These are the notes I took during the sessions. Some of them don’t have a clear structure, but are individual, unconnected ideas.
My notes from MenderCon 2021, an open space conference on modernizing and improving existing codebases.
“The Legacy of SoCraTes” is a virtual conference with talks on testing and legacy code. You can find all the talks of the 3rd edition in the YouTube playlist for the conference.
This article is a summary of some talks.
My notes from some of the sessions I attended.
My notes from some of the sessions I attended, from hallway conversations and the schedule.
Here are my notes from some of the talks I attended.
Here are my notes from some of the sessions I attended.
Keynote by David Snowden An inspiring talk about complexity and modeling, using the Cynefin framework to understand the nature of your domain (Complex/Complicated/Simple/Chaotic) and how to model and measure success according to that nature. What stood out to me was the idea that complex domains - like ecosystems, financial markets, large organizations or even “society” itself - can’t be analyzed and fully understood like complicated domains. Thus, they can’t be “modeled”, since every abstraction will miss crucial behavior.
I attended the SoCraTes Day Berlin and came back inspired and full of ideas I want to share with the world. Lean Coffee We discussed estimations (Complexity vs time, who needs them, when are they helping) and I learned about the method of “Magic estimation”. Someone mentioned “Scripts to rule them all”, an attempt to establish a common set of scripts in each project that do certain project tasks like bootstrapping, resetting, updating, running the CI validation, etc.
I attended SoCraTes 2017 in Soltau. SoCraTes is an “Unconference”, where the participants set their own agenda and come up with topics for their sessions. Sessions can be presentations, workshops and open discussions. Here are the notes from some of the sessions I attended: Programming Exercise: Banishing State The example of this exercise was taken from a real-life project: A book indexing service that takes keyword/page number pairs as input and outputs either the page number, a range of page numbers or nothing, depending on previous inputs.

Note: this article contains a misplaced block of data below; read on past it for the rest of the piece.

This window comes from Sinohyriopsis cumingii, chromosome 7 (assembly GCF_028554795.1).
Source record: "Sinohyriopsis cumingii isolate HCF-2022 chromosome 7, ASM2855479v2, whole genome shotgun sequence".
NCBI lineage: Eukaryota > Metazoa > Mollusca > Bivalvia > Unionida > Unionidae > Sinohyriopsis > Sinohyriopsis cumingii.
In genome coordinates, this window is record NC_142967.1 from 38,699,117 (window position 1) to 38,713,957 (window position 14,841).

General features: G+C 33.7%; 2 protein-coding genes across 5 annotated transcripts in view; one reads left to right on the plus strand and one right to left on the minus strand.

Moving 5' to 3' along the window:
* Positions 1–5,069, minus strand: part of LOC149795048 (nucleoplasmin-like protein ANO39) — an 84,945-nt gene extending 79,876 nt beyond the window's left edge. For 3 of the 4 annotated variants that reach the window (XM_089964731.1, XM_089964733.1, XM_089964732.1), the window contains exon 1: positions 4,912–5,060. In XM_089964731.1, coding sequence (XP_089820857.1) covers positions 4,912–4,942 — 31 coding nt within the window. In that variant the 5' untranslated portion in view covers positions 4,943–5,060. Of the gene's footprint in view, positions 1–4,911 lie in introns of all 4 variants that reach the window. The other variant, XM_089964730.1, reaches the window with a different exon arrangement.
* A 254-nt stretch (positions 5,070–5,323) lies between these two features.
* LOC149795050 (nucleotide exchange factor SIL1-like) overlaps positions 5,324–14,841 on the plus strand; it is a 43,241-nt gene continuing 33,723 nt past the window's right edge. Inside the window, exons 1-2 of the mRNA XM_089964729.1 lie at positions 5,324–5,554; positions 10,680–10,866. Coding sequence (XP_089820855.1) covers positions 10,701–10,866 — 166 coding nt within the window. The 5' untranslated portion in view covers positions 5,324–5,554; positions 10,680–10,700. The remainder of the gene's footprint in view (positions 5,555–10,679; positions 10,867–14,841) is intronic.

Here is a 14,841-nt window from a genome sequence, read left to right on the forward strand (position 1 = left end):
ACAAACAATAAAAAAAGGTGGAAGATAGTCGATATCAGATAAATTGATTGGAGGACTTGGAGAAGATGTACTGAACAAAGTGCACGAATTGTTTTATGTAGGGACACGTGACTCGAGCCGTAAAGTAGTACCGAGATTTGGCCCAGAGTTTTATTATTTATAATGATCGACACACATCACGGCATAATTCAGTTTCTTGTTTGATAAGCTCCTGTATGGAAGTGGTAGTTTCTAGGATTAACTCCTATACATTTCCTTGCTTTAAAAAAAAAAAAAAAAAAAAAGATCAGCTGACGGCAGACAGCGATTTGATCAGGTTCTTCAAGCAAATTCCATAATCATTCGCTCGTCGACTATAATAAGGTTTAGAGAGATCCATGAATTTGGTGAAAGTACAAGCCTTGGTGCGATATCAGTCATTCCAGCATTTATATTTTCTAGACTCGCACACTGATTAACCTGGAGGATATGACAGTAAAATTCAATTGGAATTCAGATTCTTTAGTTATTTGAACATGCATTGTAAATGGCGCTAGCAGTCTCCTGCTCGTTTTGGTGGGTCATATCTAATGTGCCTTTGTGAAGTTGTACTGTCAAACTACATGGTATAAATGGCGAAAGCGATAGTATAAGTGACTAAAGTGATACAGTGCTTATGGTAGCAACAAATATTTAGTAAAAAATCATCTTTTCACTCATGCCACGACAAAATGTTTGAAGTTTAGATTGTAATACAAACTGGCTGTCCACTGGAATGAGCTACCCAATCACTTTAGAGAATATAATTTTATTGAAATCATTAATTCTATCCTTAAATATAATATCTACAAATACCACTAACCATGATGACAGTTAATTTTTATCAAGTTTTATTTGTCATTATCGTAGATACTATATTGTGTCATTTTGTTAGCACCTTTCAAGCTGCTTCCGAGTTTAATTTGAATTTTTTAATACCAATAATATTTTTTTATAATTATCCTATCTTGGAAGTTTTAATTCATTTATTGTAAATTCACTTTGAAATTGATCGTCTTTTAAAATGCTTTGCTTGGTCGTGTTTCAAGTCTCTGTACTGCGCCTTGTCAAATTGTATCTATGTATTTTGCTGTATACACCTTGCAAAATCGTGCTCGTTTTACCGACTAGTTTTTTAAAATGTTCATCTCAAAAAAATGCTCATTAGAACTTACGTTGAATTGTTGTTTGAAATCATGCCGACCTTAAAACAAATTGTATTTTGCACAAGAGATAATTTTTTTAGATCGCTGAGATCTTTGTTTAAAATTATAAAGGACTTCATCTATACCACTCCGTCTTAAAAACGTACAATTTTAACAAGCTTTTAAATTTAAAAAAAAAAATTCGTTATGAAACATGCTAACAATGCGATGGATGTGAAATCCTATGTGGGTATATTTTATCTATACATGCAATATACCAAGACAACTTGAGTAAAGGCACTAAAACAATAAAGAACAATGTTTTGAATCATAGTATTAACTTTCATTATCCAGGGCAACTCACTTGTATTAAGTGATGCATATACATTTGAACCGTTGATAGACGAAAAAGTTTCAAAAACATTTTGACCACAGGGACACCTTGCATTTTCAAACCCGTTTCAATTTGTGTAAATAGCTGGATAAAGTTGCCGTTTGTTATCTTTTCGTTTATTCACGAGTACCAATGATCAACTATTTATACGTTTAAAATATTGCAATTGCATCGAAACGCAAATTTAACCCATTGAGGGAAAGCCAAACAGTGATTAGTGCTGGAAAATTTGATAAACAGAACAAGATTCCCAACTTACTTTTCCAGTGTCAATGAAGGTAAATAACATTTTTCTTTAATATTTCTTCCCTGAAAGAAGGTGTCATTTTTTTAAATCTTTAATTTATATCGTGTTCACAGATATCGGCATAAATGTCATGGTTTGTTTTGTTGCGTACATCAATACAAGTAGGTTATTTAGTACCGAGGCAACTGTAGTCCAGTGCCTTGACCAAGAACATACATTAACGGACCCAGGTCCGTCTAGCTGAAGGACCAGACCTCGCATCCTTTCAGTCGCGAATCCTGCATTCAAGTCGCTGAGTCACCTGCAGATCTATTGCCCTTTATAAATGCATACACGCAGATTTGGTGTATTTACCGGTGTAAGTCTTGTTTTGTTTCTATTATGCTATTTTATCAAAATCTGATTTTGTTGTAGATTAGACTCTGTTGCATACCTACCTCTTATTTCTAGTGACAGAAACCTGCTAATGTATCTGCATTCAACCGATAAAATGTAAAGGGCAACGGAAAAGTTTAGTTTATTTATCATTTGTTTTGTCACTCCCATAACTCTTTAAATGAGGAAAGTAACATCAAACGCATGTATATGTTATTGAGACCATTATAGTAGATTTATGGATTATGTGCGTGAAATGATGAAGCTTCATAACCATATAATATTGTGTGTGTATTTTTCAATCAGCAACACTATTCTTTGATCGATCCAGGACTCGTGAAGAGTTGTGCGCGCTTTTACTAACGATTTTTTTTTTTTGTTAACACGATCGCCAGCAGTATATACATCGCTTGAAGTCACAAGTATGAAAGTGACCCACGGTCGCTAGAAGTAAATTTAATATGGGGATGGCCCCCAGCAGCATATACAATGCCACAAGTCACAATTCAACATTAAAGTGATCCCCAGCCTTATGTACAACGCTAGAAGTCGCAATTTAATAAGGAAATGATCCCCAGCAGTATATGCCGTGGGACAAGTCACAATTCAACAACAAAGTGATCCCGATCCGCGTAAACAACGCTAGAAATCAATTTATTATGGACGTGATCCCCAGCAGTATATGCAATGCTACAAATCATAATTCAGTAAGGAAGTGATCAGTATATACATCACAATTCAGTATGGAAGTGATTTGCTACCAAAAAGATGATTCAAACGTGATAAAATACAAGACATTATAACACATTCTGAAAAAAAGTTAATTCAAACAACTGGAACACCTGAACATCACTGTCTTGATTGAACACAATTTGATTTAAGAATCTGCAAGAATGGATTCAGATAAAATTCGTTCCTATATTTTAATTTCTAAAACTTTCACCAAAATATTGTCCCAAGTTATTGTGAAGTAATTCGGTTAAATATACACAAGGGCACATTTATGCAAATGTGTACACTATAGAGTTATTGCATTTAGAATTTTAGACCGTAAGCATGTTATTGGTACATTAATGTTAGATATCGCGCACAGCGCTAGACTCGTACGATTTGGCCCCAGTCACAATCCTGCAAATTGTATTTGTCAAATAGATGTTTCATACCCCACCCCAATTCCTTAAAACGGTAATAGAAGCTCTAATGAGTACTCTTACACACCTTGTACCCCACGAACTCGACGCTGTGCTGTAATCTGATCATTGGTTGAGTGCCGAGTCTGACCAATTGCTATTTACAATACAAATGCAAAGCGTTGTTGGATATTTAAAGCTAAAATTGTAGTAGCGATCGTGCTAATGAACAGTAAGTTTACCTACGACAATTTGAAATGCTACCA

I attended the Wikimedia Hackathon 2017 in Vienna. This is a summary and review of what I learned there while working on the prototype of the “Advanced Search Form” extension for MediaWiki. The first hurdle for working on the feature was setting up a MediaWiki environment. The recommended way is the Vagrant environment, but I’ve had bad experiences with that in the past and did not want do download tons of stuff over the conference WiFi.
I attended the SwanseaCon 2016, a conference about Agile Development & Software Craftsmanship. I enjoyed most of the talks and took some notes for the most interesting stuff: My two favorite talks Immutable architecture “Your servers are not your pets” - don’t give them names, don’t tend to them with complex state-based configuration management software like Puppet and Chef, don’t get emotionally attached. Just build the environment you need using simple tools like Ansible, deploy the code to it, put it behind your load balancer and throw the old one away.